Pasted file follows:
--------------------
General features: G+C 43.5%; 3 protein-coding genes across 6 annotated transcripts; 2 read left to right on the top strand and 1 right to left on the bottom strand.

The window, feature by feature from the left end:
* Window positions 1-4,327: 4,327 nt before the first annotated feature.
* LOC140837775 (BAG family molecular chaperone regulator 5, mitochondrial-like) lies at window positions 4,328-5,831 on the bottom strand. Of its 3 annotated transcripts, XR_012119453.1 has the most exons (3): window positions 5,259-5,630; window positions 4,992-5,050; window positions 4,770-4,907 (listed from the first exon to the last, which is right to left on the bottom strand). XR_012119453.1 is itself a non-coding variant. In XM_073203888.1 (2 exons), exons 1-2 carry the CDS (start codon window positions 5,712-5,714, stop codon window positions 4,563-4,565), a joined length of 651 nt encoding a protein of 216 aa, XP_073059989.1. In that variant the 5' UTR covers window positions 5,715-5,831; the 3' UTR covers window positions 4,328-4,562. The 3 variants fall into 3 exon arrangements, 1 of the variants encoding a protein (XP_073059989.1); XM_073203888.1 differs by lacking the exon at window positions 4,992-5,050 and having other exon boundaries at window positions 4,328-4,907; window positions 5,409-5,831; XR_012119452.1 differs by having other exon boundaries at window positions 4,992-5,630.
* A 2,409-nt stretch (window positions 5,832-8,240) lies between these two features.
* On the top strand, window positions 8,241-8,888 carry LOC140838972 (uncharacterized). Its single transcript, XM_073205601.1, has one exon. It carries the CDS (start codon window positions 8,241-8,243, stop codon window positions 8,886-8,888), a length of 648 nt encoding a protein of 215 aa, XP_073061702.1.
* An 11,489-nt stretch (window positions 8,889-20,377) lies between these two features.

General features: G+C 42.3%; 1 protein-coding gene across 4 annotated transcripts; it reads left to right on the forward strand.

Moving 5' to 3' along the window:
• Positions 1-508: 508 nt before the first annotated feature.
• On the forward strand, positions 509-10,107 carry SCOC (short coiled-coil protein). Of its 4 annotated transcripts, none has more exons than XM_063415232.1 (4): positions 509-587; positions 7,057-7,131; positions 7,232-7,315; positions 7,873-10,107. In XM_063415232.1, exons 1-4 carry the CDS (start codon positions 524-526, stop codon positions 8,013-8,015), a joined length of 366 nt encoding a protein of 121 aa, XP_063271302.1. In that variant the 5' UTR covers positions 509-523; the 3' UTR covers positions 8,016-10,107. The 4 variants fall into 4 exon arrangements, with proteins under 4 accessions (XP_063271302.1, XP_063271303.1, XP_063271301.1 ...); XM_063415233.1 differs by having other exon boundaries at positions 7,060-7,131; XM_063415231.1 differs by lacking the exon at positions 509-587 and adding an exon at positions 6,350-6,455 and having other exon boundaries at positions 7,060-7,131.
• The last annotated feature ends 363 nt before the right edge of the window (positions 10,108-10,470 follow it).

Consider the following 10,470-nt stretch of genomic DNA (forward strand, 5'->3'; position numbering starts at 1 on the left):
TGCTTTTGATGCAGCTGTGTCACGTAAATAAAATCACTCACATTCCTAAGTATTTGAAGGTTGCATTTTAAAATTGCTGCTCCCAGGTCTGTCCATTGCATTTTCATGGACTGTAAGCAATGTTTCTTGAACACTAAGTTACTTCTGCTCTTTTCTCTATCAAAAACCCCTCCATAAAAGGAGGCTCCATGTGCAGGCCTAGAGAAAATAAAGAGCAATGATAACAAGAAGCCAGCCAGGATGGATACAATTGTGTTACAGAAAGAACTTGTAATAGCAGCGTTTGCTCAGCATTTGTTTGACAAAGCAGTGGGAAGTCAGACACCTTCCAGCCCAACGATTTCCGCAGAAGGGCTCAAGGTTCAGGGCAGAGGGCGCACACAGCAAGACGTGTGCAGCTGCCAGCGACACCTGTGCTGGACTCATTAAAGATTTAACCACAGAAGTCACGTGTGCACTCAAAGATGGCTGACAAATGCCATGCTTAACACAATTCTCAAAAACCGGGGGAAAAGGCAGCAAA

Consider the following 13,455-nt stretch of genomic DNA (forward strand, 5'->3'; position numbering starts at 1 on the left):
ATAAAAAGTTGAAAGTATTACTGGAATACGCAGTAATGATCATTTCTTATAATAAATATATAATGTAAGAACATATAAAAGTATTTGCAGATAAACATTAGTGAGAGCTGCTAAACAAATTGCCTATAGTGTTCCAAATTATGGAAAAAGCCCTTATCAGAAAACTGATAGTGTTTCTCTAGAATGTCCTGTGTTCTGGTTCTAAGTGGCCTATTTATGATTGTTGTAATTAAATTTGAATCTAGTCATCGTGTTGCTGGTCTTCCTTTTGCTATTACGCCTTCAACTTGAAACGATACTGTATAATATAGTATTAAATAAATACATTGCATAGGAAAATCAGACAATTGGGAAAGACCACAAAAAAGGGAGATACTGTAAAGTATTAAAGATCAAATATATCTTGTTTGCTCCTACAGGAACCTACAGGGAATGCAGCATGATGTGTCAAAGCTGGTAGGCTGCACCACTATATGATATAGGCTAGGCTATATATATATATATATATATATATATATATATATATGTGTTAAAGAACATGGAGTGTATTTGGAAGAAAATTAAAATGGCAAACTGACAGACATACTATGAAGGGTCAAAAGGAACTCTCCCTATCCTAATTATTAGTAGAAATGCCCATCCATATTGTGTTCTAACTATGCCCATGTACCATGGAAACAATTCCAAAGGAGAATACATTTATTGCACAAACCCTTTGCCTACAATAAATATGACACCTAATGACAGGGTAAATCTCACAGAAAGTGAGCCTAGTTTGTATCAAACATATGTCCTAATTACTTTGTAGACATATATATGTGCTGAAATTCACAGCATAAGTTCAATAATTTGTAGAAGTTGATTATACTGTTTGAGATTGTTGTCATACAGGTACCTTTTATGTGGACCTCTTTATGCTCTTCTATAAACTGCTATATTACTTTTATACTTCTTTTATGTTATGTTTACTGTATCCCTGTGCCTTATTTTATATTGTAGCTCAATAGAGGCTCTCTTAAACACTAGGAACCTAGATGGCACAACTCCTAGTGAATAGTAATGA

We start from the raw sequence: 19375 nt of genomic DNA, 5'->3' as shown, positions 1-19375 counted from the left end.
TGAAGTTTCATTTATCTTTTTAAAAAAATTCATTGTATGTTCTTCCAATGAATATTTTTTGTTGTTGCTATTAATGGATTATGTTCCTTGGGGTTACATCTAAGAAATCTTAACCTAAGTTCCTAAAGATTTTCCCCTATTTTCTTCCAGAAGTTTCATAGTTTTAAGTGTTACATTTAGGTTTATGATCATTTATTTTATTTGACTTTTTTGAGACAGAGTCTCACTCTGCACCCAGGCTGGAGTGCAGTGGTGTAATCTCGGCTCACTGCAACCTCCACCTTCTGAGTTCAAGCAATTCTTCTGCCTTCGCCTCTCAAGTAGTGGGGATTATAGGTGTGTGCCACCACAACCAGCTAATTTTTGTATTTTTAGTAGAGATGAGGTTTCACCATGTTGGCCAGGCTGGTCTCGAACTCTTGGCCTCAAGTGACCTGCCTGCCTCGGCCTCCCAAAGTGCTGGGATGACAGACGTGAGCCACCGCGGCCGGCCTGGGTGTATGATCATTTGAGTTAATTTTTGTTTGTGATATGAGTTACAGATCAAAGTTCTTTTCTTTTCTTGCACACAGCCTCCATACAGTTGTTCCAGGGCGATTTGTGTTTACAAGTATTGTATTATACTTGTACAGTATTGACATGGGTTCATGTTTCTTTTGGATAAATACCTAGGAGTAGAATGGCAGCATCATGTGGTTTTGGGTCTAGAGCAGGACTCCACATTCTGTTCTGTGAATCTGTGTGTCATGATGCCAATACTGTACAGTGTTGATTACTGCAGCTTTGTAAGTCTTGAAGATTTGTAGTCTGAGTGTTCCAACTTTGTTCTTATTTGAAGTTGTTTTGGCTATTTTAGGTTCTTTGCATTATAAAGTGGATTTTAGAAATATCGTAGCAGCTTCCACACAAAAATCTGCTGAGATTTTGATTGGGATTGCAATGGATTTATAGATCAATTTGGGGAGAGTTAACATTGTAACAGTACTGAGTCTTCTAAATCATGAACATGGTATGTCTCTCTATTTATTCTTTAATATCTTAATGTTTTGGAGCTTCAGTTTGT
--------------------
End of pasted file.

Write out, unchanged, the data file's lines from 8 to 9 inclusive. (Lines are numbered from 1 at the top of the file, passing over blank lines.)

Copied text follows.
General features: G+C 42.3%; 1 protein-coding gene across 4 annotated transcripts; it reads left to right on the forward strand.

Moving 5' to 3' along the window: